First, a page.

• I definitely want to read Quicksand as well. Were you a bit shocked by some of the scenes and arguments the characters had? (For example, the conversation between Irene and the doctor during the ball in Harlem.) I am trying to figure out if I felt uncomfortable because Larsen wanted me to feel that way, or because I am reading this 80 years after publication.

      • I’m afraid I can’t remember that scene. I juts re-read my reviews and it seems I liked Quicksand more but found Passing more shokcing for several reasons.

  4. Oh where did my comment go…somewhere else apparently…
    That’s an intriguing book, I don’t remember reading anything similar and now that I think of it the closest I got was The Help but that one was based in the 60s, so a bit later than this.
    Thanks for the great review. And thanks for dropping by. 🙂

  5. You keep bringing such interesting books to my attention! This one sounds fantastic. I think it’s so valuable to have a book written about this time in our history by someone who lived it and felt it. And, you have asked a great question about the intentions of the author.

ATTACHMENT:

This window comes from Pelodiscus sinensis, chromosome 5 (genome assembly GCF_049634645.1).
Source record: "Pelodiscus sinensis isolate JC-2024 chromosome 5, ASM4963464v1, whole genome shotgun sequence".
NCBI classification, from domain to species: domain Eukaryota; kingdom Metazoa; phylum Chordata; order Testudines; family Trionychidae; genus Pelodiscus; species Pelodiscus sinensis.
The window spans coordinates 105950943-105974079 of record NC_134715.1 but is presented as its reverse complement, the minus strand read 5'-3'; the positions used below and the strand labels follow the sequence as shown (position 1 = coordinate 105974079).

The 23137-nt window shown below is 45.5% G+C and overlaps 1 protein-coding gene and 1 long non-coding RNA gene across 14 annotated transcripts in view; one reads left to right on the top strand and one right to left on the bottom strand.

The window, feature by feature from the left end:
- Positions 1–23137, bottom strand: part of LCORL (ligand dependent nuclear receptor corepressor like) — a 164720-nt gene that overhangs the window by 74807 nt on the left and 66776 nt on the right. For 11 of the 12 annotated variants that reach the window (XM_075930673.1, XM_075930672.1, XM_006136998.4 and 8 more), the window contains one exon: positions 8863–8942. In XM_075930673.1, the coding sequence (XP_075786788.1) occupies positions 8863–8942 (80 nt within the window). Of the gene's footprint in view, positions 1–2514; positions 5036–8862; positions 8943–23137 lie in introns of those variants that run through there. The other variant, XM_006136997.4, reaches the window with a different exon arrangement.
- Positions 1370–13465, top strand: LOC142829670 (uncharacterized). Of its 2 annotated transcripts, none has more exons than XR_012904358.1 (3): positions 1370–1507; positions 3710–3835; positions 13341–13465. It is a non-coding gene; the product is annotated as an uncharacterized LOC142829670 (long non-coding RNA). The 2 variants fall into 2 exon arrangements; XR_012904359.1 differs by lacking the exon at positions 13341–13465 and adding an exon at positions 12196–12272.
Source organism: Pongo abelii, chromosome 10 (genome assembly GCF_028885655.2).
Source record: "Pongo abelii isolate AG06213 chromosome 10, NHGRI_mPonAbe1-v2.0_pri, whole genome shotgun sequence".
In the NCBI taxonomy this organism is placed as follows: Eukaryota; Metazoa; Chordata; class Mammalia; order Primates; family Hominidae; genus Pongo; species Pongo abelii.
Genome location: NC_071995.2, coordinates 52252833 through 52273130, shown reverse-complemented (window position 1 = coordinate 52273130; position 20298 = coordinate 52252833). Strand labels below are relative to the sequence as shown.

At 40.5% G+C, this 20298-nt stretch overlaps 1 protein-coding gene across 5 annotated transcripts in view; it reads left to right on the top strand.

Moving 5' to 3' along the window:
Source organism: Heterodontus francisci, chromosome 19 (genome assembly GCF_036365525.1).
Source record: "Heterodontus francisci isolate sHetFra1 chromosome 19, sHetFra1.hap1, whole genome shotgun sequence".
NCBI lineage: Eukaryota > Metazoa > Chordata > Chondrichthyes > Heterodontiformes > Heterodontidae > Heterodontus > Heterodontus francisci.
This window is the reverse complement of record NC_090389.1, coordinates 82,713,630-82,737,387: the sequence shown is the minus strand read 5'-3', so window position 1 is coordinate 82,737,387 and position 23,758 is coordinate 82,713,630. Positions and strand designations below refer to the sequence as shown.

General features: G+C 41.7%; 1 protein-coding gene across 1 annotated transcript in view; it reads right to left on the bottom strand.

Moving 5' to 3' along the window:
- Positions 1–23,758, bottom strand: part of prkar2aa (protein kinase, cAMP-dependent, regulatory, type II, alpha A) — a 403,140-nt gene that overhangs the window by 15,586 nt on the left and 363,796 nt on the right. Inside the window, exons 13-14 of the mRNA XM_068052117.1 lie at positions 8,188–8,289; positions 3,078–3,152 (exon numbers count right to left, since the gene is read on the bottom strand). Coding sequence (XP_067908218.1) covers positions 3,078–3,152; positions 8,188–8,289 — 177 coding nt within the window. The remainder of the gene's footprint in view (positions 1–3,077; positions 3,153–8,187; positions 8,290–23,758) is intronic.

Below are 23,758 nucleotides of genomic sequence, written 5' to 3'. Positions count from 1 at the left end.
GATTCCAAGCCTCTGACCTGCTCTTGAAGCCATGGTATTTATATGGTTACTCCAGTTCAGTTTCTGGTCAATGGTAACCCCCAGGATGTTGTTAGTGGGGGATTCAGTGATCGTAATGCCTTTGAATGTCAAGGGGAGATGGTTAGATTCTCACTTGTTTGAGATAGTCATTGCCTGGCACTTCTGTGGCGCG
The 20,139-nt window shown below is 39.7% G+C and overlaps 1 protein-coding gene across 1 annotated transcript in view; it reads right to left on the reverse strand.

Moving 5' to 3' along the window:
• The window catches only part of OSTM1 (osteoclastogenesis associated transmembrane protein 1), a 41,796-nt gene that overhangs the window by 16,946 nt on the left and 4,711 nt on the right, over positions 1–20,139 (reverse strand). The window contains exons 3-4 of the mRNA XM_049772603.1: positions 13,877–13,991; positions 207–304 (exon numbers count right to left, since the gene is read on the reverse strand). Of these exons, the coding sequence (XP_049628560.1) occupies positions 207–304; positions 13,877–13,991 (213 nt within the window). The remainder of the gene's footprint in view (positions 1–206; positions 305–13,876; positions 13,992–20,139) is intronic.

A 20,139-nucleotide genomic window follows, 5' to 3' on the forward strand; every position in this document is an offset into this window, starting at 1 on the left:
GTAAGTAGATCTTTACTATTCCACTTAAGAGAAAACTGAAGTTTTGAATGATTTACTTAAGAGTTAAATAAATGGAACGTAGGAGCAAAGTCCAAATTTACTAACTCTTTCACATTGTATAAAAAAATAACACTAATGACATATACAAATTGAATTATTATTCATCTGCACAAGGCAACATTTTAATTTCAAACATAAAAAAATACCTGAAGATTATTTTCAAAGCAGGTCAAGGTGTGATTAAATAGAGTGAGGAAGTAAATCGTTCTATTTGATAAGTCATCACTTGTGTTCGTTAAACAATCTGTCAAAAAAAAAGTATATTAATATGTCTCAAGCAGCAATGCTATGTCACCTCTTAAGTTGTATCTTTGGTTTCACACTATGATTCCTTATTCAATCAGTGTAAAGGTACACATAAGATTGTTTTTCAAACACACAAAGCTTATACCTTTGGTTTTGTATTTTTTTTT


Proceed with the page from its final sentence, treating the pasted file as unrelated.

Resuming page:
• I am glad I can return the favor of bringing new books to your attention. 🙂
      This one went way beyond anything I have so far read from or about the 1920s, so I am very happy with this pick. I won’t soon forget it.

  6. Like Ali, I have a one-volume edition containing both Quicksand and Passing but I keep forgetting about it as it’s sitting on my kindle. Larsen sounds like an important writer who tackled some meaty issues. Great review.

    • It’s not an easy read, but I think an important one. I am planning to read Quicksand as well. I’m curious to hear what you have to say about it once you have read one or both of the books.